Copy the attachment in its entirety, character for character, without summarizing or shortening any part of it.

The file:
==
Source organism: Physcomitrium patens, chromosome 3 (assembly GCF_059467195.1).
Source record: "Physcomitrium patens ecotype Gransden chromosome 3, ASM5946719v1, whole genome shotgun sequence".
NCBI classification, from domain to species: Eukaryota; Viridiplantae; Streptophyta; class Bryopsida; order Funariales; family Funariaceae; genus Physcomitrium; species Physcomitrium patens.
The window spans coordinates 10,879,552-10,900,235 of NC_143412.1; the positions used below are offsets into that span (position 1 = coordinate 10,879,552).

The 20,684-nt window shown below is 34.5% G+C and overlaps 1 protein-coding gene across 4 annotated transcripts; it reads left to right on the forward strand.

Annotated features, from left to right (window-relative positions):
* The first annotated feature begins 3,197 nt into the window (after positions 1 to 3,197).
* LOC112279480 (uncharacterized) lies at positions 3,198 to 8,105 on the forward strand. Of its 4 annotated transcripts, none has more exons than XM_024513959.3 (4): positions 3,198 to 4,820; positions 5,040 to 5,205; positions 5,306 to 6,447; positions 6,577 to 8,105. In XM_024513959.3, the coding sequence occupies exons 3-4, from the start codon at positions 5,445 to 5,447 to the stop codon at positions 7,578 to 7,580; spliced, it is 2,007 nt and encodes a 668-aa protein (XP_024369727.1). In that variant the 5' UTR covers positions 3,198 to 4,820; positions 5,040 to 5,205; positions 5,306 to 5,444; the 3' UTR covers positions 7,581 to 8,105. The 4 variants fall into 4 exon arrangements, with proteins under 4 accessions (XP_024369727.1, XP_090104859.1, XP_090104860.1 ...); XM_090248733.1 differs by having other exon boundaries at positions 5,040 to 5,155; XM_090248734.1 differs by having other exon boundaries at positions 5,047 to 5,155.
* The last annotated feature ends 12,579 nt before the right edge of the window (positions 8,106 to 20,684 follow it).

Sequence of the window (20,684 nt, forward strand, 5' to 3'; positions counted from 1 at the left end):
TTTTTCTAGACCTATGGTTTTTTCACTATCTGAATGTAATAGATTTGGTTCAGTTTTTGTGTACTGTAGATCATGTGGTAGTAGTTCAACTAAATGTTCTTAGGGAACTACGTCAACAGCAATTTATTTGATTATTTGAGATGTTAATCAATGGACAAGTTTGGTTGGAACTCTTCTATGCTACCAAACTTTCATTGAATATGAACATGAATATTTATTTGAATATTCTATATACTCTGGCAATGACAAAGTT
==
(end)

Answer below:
Source organism: Physcomitrium patens, chromosome 3 (assembly GCF_059467195.1).
Source record: "Physcomitrium patens ecotype Gransden chromosome 3, ASM5946719v1, whole genome shotgun sequence".
NCBI classification, from domain to species: Eukaryota; Viridiplantae; Streptophyta; class Bryopsida; order Funariales; family Funariaceae; genus Physcomitrium; species Physcomitrium patens.
The window spans coordinates 10,879,552-10,900,235 of NC_143412.1; the positions used below are offsets into that span (position 1 = coordinate 10,879,552).

The 20,684-nt window shown below is 34.5% G+C and overlaps 1 protein-coding gene across 4 annotated transcripts; it reads left to right on the forward strand.

Annotated features, from left to right (window-relative positions):
* The first annotated feature begins 3,197 nt into the window (after positions 1 to 3,197).
* LOC112279480 (uncharacterized) lies at positions 3,198 to 8,105 on the forward strand. Of its 4 annotated transcripts, none has more exons than XM_024513959.3 (4): positions 3,198 to 4,820; positions 5,040 to 5,205; positions 5,306 to 6,447; positions 6,577 to 8,105. In XM_024513959.3, the coding sequence occupies exons 3-4, from the start codon at positions 5,445 to 5,447 to the stop codon at positions 7,578 to 7,580; spliced, it is 2,007 nt and encodes a 668-aa protein (XP_024369727.1). In that variant the 5' UTR covers positions 3,198 to 4,820; positions 5,040 to 5,205; positions 5,306 to 5,444; the 3' UTR covers positions 7,581 to 8,105. The 4 variants fall into 4 exon arrangements, with proteins under 4 accessions (XP_024369727.1, XP_090104859.1, XP_090104860.1 ...); XM_090248733.1 differs by having other exon boundaries at positions 5,040 to 5,155; XM_090248734.1 differs by having other exon boundaries at positions 5,047 to 5,155.
* The last annotated feature ends 12,579 nt before the right edge of the window (positions 8,106 to 20,684 follow it).

Sequence of the window (20,684 nt, forward strand, 5' to 3'; positions counted from 1 at the left end):
TTTTTCTAGACCTATGGTTTTTTCACTATCTGAATGTAATAGATTTGGTTCAGTTTTTGTGTACTGTAGATCATGTGGTAGTAGTTCAACTAAATGTTCTTAGGGAACTACGTCAACAGCAATTTATTTGATTATTTGAGATGTTAATCAATGGACAAGTTTGGTTGGAACTCTTCTATGCTACCAAACTTTCATTGAATATGAACATGAATATTTATTTGAATATTCTATATACTCTGGCAATGACAAAGTT